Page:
Adam Smith won the endorsement of a huge number of Democratic organizations and lefty advocacy groups.  Sarah Smith, who is young and inexperienced, has gotten the endorsement of very few groups.

At one point in the town hall, Smith said that when he was knocking on doors as a campaigner, he got more flack (criticism) from angry progressive than from angry conservatives. Progressives can be dogmatic ideologues, he implied. They were dissatisfied with the partial accomplishments of Obama (ACA, regulation of Wall Street, saving the economy, LGBT rights) and were angry about unmet hopes.

A Democrat will beat Trump in 2020 only if the left can unite, he said.

Each time the Democrats had gotten control of Congress, in 2010 and once before in the 1990s, the Democrats blew their chances by becoming a circular firing squad, and the Republicans roared back stronger than before.   Smith called for pragmatism, saying politics is a numbers game.  Often politicians need to compromise on their principles to remain in power.

Tim Steyer, impeachment, and saving America

I went to a Town Hall meeting in Seattle last night to hear hedge fund billionaire and progressive activist Tom Steyer call for support in his project to impeach Donald Trump.

Steyer briefly sketched the case for impeachment. Almost the entire meeting was taken up by his responding to questions from the audience, which packed an old, deteriorating warehouse in the Sodo district of South Seattle.

There was plenty of free food. Outside the hall, there was a Trump supporter holding a “Trump 2020” sign.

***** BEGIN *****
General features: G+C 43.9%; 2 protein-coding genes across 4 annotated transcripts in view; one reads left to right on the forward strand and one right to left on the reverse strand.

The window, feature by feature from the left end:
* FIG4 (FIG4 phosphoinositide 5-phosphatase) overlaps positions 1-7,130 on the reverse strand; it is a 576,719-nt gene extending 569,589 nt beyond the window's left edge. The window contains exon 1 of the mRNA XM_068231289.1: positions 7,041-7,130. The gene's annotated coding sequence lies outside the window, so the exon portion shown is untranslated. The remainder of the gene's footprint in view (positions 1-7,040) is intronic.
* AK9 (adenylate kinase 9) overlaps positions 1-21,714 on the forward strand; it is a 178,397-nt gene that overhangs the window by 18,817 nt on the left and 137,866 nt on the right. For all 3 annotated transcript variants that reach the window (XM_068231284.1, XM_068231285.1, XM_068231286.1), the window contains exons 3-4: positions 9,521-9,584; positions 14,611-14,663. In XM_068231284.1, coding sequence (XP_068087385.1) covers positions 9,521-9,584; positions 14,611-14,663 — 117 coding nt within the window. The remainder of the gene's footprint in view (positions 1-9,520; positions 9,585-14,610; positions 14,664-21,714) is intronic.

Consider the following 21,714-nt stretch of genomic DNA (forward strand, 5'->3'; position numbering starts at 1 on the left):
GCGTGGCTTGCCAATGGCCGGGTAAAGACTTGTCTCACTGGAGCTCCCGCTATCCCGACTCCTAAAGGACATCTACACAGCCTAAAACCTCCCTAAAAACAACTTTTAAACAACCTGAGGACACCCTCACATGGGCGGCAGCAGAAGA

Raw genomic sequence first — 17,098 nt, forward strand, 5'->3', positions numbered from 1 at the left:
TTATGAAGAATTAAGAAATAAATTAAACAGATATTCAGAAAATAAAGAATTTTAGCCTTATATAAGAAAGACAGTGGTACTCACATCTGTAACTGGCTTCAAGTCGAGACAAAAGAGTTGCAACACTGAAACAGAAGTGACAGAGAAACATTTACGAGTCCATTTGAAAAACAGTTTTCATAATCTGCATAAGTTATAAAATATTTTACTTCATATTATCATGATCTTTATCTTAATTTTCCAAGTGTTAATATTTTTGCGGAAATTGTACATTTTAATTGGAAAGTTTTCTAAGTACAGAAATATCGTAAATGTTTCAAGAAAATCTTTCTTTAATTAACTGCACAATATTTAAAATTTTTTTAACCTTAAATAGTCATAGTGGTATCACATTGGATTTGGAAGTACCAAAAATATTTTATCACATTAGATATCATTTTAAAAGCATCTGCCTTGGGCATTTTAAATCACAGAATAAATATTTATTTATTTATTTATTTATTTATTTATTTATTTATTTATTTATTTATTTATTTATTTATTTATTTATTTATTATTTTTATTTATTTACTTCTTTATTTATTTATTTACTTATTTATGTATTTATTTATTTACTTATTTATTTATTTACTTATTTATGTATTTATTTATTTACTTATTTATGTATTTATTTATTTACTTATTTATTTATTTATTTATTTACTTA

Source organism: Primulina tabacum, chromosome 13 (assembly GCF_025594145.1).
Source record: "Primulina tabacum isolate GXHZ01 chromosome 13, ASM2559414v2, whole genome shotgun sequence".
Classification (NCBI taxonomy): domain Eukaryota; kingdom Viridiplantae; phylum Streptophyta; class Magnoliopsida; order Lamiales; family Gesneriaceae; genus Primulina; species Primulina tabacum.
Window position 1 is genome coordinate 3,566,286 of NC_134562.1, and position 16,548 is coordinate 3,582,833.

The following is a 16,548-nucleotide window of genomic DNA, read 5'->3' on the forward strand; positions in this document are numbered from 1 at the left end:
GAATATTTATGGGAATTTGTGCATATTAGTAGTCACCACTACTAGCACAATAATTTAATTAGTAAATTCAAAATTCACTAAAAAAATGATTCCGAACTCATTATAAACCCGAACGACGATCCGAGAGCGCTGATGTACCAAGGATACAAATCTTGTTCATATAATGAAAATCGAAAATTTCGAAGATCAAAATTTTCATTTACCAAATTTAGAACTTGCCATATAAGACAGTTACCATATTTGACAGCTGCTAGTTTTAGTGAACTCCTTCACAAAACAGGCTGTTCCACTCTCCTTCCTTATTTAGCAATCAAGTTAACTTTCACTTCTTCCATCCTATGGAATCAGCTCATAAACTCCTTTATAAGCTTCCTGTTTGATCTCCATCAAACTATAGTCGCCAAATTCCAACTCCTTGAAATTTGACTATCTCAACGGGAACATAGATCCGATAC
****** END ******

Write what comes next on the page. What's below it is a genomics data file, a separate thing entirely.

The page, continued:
Steyer admitted that unless the Democrats take back the House in November, the chances of impeachment are very slim.  But even most Democrats seem uninterested in pursuing impeachment against Trump — the only Washington State U.S. House member to support Al Green’s impeachment resolution was Pramila Jayapal. Many Democrats think impeachment efforts are likely to backfire, as they apparently did for Republicans when they tried to impeach Bill Clinton.   Likewise, Patty Murray and Jay Inslee asked members of the Washington State legislature to stop their efforts to impeach George W. Bush.

Steyer said that impeachment will happen only if the American people rise up and demand an end to the dangerous presidency of Donald Trump.

Steyer Impeachment Town Hall, Seattle, June 12, 2018

But 42% of Americans apparently support Trump, whose approval rating has been increasing.  The Republicans tax plan pumped hundreds of billions of dollars into the economy, largely into the pockets of rich people and corporations who will fund propaganda to convince the public to support the GOP and Trump. If Trump manages to make peace with North Korea, no matter at what price, GOP prospects will be brighter.